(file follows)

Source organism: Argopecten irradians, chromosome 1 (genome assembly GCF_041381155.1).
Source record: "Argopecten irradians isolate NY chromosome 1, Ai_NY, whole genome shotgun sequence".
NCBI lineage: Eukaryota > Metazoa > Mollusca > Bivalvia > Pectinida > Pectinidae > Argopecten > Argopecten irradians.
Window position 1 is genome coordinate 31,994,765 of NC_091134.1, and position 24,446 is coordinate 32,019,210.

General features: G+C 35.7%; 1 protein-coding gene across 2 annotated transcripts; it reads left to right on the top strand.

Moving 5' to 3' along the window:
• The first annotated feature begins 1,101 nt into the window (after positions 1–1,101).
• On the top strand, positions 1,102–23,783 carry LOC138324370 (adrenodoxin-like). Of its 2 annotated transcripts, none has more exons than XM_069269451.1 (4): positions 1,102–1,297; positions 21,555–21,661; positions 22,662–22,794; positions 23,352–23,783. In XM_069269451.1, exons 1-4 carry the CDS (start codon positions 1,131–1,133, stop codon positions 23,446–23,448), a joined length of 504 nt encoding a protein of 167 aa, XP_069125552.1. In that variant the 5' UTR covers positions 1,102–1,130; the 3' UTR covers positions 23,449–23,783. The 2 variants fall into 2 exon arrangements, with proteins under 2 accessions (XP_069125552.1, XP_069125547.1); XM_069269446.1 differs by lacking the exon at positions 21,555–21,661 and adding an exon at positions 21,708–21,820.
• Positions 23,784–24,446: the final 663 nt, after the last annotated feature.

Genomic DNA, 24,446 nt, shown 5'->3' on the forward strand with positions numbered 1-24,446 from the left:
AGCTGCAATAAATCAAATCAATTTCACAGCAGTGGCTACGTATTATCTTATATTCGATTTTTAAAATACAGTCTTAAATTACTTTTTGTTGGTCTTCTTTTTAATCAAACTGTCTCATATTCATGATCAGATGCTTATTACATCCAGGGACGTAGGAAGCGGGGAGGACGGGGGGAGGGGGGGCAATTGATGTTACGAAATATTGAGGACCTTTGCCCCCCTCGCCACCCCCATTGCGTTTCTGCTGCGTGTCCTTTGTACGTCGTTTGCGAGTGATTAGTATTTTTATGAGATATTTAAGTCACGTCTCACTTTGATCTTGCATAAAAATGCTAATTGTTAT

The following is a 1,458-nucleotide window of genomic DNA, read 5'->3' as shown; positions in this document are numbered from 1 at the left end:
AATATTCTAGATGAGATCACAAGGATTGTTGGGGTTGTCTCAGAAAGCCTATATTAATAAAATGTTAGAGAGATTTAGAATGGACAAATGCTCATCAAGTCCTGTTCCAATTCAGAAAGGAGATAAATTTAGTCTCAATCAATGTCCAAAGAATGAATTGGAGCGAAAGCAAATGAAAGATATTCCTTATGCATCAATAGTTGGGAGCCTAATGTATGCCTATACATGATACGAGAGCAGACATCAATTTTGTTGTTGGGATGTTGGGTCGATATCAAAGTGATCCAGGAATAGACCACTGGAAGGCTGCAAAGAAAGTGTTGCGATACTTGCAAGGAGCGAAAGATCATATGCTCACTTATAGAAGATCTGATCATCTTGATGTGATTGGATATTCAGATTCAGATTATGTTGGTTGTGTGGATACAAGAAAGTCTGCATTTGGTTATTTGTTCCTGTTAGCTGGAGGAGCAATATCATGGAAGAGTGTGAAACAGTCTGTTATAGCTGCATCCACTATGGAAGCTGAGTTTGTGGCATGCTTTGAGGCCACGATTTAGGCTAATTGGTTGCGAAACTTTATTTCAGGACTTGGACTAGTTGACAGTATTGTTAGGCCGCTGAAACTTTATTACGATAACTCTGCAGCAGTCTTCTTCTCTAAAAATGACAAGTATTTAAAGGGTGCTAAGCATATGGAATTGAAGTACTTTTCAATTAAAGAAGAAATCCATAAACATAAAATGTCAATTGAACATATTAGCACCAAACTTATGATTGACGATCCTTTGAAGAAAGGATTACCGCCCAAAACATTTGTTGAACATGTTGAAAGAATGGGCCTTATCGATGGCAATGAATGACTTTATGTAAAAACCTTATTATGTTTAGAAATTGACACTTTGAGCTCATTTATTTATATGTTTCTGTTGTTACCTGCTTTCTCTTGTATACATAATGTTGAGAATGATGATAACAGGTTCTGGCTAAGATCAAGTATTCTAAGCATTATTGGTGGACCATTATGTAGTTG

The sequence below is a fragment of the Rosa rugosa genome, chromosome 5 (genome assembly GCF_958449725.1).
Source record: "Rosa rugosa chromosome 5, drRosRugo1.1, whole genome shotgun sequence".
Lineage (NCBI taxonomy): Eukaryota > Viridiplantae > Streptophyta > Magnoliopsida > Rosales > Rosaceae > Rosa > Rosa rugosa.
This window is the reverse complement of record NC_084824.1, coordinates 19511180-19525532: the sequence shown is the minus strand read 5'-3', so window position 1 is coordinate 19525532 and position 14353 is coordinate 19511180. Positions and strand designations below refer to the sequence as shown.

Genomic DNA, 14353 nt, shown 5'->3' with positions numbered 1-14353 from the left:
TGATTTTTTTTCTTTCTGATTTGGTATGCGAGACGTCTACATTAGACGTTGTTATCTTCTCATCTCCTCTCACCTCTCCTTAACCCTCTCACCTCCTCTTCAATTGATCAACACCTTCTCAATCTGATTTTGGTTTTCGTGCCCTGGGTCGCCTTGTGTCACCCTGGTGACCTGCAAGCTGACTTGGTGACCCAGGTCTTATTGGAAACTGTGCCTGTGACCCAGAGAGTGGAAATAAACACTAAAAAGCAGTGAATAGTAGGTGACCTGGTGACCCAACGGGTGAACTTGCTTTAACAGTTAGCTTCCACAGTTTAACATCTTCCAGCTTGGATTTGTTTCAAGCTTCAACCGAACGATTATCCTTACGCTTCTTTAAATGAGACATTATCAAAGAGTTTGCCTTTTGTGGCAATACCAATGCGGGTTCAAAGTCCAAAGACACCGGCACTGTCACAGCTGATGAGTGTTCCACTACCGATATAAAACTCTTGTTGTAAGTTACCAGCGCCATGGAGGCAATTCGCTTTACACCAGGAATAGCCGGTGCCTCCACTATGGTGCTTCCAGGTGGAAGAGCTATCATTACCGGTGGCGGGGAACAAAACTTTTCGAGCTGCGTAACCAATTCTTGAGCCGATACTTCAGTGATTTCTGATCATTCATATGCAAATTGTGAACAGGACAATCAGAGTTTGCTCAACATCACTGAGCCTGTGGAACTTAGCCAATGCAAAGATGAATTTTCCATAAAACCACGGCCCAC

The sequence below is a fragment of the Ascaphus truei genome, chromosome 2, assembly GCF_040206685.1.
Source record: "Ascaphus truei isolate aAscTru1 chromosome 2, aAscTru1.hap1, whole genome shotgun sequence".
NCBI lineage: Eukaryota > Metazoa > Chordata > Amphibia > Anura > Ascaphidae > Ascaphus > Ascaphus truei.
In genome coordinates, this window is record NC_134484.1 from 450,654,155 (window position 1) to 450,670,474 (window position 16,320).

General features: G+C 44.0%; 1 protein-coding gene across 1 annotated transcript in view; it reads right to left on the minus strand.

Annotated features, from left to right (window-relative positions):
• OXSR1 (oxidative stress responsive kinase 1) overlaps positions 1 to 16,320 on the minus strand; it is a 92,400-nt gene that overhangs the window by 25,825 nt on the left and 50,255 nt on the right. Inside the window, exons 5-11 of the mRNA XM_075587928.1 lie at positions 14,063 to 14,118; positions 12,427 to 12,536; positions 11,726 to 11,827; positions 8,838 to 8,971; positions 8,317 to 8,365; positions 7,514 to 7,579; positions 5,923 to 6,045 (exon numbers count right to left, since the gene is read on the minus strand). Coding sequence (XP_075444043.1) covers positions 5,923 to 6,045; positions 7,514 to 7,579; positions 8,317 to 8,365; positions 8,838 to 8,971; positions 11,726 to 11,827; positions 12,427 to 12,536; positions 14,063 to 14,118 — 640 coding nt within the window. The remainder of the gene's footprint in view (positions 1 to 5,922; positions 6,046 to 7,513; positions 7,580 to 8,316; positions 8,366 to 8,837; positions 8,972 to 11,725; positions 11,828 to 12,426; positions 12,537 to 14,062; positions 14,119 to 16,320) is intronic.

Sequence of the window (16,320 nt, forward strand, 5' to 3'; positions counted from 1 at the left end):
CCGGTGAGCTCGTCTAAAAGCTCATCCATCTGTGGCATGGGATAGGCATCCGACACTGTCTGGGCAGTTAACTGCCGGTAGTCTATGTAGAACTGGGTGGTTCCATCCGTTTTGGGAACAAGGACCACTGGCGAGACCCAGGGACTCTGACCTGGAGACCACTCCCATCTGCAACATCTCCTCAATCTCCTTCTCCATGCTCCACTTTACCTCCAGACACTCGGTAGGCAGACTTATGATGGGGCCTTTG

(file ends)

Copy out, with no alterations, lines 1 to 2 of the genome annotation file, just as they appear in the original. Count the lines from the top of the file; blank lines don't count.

Source organism: Argopecten irradians, chromosome 1 (genome assembly GCF_041381155.1).
Source record: "Argopecten irradians isolate NY chromosome 1, Ai_NY, whole genome shotgun sequence".